The Vodka Guy has seen a lot of vodka bottles, but nothing quite like the one for AVIV 613 vodka. Of course it’s what’s inside that matters, and that was really impressive too, but I’ll come back to that.
The bottle is three-sided, and heavy. It tapers stylishly towards the top, but in a slightly irregular way, and one of the sides is faintly curved too. As I carefully – very carefully – turned it round in my hands, I could see that each side was different. It has intriguing symbols etched into the glass. A check on the AVIV 613 website told me there are 73 hidden messages in that bottle, visible as you hold the bottle up at different angles against the light. And why 73? Because, they say, ‘The number 73 is spiritually important because it gives the Kabbalistic value of the Hebrew word ‘chochma,’ meaning wisdom. In addition, the Star of David contains 73 numerological dots.
Yes, this is an Israeli vodka, it’s kosher, and I like vodkas with unusual stories. It uses water from the Sea of Galilee, where Jesus performed several miracles according to the Christian Bible, and the bottle is made with sand from Israel. On one side of the bottle the words ‘Celebrate Life’ appear in 21 different languages. The three sides of the bottle are for Mind, Body, and Spirit.
From 1824 to 1955 AVIV’s distillery was located in the town of Tzfat in northern Israel, one of the Four Holy Cities of Judaism, before moving to Haifa where it is now. That water from the Sea of Galilee is filtered six times, and then there are three distillations with grains and fruit, and a final distillation of the blended vodka. AVIV 613 uses both wheat and barley, as well as typical tasty and flavorful Mediterranean produce: olives, figs, dates, grapes, and pomegranates.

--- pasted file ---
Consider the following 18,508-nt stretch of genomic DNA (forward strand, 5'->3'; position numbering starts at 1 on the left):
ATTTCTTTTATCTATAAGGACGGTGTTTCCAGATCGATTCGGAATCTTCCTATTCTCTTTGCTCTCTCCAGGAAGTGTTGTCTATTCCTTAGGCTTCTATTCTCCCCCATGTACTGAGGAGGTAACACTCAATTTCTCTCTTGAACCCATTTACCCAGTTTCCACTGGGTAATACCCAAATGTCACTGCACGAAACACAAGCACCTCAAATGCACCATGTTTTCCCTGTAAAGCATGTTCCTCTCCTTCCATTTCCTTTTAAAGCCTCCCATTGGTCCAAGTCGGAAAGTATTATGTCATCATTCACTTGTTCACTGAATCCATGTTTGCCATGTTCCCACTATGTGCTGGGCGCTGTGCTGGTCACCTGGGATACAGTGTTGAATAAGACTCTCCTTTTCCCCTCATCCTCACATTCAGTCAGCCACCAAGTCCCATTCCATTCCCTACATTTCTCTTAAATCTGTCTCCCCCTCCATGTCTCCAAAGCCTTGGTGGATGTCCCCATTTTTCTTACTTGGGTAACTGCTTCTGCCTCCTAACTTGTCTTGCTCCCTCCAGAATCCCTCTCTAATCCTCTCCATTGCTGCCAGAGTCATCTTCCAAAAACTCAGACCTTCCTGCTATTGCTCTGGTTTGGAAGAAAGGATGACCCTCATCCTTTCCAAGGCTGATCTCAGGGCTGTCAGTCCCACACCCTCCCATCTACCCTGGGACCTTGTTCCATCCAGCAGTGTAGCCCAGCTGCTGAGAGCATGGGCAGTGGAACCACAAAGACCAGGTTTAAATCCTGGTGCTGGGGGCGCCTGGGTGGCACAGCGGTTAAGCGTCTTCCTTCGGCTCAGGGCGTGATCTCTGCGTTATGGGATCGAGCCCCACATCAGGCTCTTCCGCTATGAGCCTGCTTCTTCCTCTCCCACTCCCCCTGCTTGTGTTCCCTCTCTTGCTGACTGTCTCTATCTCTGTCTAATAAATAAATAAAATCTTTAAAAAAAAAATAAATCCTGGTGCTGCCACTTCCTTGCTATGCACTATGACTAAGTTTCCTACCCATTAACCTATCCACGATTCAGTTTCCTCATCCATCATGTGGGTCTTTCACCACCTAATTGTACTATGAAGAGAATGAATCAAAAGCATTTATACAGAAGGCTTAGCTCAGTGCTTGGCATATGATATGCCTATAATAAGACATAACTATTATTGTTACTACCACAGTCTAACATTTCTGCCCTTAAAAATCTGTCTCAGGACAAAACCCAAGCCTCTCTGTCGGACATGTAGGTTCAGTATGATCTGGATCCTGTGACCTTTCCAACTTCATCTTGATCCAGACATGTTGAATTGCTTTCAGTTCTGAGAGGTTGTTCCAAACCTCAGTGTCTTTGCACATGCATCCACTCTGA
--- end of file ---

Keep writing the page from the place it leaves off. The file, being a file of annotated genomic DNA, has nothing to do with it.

OK, you’re saying, but is it any good?
Because I poured it straight out of the freezer, the AVIV 613 vodka had a wonderfully thick quality, pouring slowly like olive oil rather than water. Would I detect those figs and pomegranates? Well, no, not on my first sniff. It had a clarity and purity about it.
Would I taste them, then? Again, surprisingly, no. What I did taste, though, was a definite hint of liquorice. The vodka felt creamily smooth in the mouth. I let the glass sit for a few minutes, then sniffed it again. This time I got a hint of lemon on the nose, and that liquorice again, stronger this time, on the palate. It tasted gorgeous.
As it warmed up some more, it seemed to get a slightly harsher feel on the throat, but also became richer and more complex in its flavors. Now I was tasting olives and lemons again, definitely the fresh and sunny taste of a warm, Mediterranean day. It shows how personal tasting drinks is, and also shows how wrong people are when they say all vodka tastes the same – tasteless.
I had a generous mouthful still left in my glass, so I poured a similar amount of fresh OJ into it. Wow! That was my kind of drink – simple, strong, full of flavor. It was magnificent, which suggests AVIV 613 will be just as good for mixing as for sipping neat.
Next time I’m going to try the AVIV 613 Orchard cocktail (see below), one of several fruity suggestions from their website. I’ve got limes, I’ve got Cointreau, I’ve got pomegranate juice. I’ve also got an urge to empty that AVIV 613 bottle, not just for the pleasure of drinking it but the bottle is going to be a keeper. It’s a work of art.
Try these AVIV 613 Vodka Holiday Cocktails!
THE STORY OF AVIV 613 VODKA
Here’s a link to a Vimeo video telling the story of AVIV 613 Vodka:
AVIV 613 AMBASSADORS
By the way, as the brand is new in the USA, AVIV 613 is looking for Brand Ambassadors. Check the Ambassadors page on their website to see if you’ve got what it takes: